The settling time, defined as the time required for the StO2 to completely restore to baseline (Figure 4), was 2.170 ± 0.511 minutes, 1.950 ± 0.475 minutes, 2.588 ± 0.306 minutes, and 2.755 ± 0.360 minutes for F15 mm, F25 mm, T15 mm, and T25 mm, respectively. No significant differences were found with respect to the probe spacing (that is, F15 mm versus F25 mm (P > 0.05) and T15 mm versus T25 mm (P > 0.05)), but significant differences existed between measurement sites (that is, F15 mm versus T15 mm and T25 mm (P < 0.05), and F25 mm versus T15 mm and T25 mm (P < 0.01)).
The AUC was 7.4 ± 3.8%·minute, 10.1 ± 4.9%·minute, 12.6 ± 4.4%·minute, and 21.2 ± 2.7%·minute for F15 mm, F25 mm, T15 mm, and T25 mm, respectively (Figure 4). No significant differences were found between the 15 mm probe and the 25 mm probe on the forearm. Using the 15 mm probe, the AUC in the thenar was significantly higher (P < 0.01) than in the forearm. AUCs measured in the T25 mm group were significantly higher than those measured in the other groups (P < 0.001).
To investigate the relationship between the extent of ischemia and the parameters of reperfusion and hyperemia, StO2 correlation analysis (Pearson's analysis) was performed for minimum StO2 versus reperfusion parameters (StO2 upslope and rise time) and hyperemic parameters (peak StO2, StO2 overshoot, AUC, and settling time) from combined data of F15 mm, F25 mm, and T15 mm. T25 mm data were excluded from the analysis because StO2 downslopes were not linear over the entire 3-minute period of ischemia, which would affect the consistency in the correlation analysis.
StO2 upslope correlated significantly with minimum StO2 (r = 0.81, P < 0.001), while the rise time did not (r = 0.12, P > 0.05). The peak StO2 (r = 0.3, P < 0.05), StO2 overshoot (r = 0.44, P < 0.001), and AUC (r = 0.45, P < 0.01) exhibited a weak positive correlation with minimum StO2, whereas a correlation was absent with respect to settling time (r = 0.16, P > 0.05).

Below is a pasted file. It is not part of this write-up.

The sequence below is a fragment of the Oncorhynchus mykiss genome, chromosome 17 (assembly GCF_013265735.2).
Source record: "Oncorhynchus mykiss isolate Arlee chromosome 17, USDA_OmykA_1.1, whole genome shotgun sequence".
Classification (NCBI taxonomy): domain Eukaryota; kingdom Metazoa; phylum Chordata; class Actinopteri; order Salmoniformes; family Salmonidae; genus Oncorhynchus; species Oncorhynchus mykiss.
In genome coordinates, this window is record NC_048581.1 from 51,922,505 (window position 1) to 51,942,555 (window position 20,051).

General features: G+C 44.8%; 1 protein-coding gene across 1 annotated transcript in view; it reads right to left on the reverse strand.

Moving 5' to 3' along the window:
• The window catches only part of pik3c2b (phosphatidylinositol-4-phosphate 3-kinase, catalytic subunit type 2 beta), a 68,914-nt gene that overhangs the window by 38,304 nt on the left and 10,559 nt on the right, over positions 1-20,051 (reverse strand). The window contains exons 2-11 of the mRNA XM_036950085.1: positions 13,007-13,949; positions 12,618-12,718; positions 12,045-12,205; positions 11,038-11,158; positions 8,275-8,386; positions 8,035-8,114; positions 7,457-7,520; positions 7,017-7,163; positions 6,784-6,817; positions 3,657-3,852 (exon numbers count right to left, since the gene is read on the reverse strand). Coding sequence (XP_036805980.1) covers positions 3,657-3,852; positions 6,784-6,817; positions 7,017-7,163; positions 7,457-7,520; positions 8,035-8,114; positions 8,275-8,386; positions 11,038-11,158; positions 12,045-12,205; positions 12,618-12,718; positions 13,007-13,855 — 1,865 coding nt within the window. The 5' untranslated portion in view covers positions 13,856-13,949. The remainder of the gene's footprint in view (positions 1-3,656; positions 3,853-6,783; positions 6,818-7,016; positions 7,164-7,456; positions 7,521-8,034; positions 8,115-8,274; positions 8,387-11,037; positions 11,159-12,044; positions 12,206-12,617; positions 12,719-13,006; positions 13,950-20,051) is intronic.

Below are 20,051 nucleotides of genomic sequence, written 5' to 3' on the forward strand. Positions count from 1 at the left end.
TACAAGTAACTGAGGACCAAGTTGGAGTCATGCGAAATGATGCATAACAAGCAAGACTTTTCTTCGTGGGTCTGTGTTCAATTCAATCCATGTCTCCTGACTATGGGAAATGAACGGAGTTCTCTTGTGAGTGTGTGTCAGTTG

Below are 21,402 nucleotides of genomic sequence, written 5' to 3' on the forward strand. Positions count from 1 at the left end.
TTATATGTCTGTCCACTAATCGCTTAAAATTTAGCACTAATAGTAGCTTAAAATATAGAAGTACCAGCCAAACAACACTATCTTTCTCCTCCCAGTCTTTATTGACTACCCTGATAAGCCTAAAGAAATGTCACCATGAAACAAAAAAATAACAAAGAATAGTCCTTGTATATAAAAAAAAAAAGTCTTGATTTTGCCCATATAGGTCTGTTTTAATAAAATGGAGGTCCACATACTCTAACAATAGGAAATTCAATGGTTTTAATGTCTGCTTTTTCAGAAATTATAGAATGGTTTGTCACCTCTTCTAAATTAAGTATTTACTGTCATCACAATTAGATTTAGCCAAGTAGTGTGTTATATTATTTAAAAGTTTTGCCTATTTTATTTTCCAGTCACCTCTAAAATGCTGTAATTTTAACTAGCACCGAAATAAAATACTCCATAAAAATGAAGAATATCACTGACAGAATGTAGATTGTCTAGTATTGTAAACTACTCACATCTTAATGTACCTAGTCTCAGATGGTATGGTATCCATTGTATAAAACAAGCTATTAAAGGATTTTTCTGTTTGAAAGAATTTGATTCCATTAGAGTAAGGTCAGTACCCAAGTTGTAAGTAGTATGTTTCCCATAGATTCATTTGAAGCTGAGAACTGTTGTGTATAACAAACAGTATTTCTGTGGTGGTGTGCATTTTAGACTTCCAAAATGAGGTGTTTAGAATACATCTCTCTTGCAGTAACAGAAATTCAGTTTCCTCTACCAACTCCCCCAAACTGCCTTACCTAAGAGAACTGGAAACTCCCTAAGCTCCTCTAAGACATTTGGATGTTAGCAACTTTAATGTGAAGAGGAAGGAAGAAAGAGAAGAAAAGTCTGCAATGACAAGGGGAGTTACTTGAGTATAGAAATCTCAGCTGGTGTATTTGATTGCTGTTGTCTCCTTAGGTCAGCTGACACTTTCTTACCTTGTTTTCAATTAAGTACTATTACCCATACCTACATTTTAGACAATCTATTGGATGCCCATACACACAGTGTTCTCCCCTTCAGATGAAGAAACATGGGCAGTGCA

To illustrate why the rise time and StO2 upslope behave differently in relation to the measurement site and probe spacing, two individual measurements are described in detail. One measurement was performed with the 15 mm probe on the forearm and the other with the 15 mm probe on the thenar, both with a baseline StO2 of 88%. The StO2 downslope during ischemia was -8%/minute in the forearm and -16%/minute in the thenar. This resulted in different StO2 minima for the two curves: 64% in the forearm and 40% in the thenar. After release of the occlusion, both curves restored back to their baseline level in 0.233 minutes. The rise times, and thus the reperfusion dynamics, for both curves were therefore equal. The StO2 upslopes, in contrast, were very different: 103%/minute in the forearm and 206%/minute in the thenar. This suggests that the StO2 upslope does not solely reflect post-ischemia reperfusion dynamics, but is also strongly influenced by the extent of StO2 decrease during ischemia.
The primary finding of this study was that, although not apparent at baseline, the probe spacing and measurement site significantly influenced VOT-derived StO2 variables. The upslope in the reperfusion phase of the VOT was StO2 shown to depend on the minimum StO2 after 3 minutes of ischemia, while the rise time was not. Furthermore, the StO2 parameters of the hyperemic phase of the VOT were shown to significantly correlate to the minimum StO2 value after 3 minutes of ischemia.
Among the investigations employing a NIRS device identical to the ones used in the present study, some studies have used 15 mm probe spacing [10, 11, 14] while others have used 25 mm probe spacing [9, 12, 16–18]. In healthy volunteers, all of these studies - including ours - have shown that baseline StO2 values were similar, independent of the applied probe. The VOT-derived StO2 variables as reported in the literature, however, varied widely between the studies using a 15 mm probe and the studies using a 25 mm probe [9–12, 14, 16–18]. The values obtained in the present study are comparable to those obtained in the above-referenced studies. In the present study we quantitatively compared the VOT-derived StO2 variables obtained using both probes and confirmed the hypothesis that this difference in StO2 downslopes is indeed caused by the use of different probe spacings. In the thenar, the 15 mm probe provided a longer time interval of linear StO2 decay during ischemia than the 25 mm probe, which could make the estimation of the ischemic insult and muscle metabolism inaccurate and possibly inadequate when using the 25 mm probe.